We should acknowledge, though, that the issue of migration and visas has clouded the perceptions about the UK's continuing openness for both business and overseas students.
For millions of Indians, education is seen as the way out of poverty. Indian parents spend an estimated $13.5 billion annually in educating their children abroad. The UK visa regime permitting, British universities have a unique opportunity to attract more students from India as well as set up campuses in India under proposed legislation. The UK government should redouble efforts to make clear that there are no limits on student numbers. It should also review the process of granting overseas students the right to work in Britain after graduation and enable British companies to recruit fresh graduates directly from Indian universities and train them in the UK. This focus on education will generate a long-term shared prosperity built across generations. The impact on the sentiment of 'young India' would be deep.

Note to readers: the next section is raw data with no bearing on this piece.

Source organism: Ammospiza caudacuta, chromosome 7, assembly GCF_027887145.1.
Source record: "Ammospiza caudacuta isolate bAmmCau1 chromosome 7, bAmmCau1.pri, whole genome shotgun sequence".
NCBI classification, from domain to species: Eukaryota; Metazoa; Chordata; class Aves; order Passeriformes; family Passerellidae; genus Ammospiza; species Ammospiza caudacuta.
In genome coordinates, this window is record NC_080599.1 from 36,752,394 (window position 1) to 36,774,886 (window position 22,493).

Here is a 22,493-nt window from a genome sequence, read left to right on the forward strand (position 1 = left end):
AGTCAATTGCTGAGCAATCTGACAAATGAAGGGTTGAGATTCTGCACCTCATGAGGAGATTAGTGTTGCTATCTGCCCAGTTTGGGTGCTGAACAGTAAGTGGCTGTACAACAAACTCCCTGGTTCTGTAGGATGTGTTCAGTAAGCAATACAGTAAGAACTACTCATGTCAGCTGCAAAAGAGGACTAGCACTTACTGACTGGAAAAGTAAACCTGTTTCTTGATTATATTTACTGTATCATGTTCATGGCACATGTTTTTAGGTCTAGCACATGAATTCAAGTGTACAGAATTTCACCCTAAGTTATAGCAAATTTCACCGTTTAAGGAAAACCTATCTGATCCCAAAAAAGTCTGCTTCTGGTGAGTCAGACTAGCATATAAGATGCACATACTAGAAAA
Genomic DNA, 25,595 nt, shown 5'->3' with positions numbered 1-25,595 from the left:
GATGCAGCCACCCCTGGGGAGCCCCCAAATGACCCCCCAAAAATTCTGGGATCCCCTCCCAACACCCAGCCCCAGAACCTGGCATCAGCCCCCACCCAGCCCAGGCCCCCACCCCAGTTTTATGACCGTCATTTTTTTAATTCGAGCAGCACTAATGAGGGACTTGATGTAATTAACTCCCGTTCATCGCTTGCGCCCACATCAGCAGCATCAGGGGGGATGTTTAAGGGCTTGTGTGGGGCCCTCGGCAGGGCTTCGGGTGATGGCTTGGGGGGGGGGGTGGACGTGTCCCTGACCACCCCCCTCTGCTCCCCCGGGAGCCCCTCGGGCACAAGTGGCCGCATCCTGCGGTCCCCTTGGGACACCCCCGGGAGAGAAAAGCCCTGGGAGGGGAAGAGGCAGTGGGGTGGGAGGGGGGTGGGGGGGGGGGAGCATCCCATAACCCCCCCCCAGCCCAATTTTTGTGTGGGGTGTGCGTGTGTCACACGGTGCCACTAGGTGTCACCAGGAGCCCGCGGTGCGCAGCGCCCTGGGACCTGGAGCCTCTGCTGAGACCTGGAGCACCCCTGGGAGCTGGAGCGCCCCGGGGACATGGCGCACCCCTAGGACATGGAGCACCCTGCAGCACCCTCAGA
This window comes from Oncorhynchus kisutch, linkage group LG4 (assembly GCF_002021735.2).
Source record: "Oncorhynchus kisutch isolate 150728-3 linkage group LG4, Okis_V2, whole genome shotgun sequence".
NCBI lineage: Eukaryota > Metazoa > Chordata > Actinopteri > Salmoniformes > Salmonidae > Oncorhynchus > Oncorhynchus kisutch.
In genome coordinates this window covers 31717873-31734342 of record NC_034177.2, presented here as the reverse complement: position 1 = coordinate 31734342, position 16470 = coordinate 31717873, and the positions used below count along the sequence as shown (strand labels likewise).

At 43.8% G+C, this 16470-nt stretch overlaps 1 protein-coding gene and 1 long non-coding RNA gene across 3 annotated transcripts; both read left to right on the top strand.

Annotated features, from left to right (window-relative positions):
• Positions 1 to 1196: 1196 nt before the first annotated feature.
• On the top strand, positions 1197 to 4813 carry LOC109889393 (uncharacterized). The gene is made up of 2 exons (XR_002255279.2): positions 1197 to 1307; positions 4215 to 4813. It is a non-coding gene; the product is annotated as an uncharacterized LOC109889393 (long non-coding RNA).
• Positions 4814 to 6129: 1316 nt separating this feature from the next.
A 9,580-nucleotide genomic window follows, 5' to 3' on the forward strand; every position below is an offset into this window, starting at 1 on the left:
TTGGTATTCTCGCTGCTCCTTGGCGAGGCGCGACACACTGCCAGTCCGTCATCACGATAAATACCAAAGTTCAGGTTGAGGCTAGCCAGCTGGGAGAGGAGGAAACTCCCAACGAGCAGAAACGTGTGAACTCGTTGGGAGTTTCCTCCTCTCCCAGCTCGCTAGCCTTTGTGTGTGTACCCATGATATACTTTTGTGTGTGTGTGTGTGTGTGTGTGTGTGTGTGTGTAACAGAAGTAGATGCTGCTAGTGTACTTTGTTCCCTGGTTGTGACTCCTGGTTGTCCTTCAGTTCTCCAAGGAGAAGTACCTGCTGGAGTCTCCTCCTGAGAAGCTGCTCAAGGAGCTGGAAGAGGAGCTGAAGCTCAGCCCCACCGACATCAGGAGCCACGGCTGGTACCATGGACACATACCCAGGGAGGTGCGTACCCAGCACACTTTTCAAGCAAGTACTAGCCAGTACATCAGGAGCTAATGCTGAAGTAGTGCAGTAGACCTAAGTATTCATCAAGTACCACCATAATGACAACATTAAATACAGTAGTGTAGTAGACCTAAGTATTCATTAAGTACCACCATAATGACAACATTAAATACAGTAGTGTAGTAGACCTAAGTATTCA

Beyond higher education, there would be a huge thirst for vocational skills from the 270 million Indians who would be entering the workforce over the next twenty years. India needs a skilled workforce that is measurable and mobile if it is to retain an edge over China as a value-added manufacturer. Britain benefits a lot from globally recognised training standards and qualifications.
Having spent the last twenty-five years involved with a number of major global financial institutions, I would highlight the important-and still underdeveloped role-which the UK can play in financing India's economic development.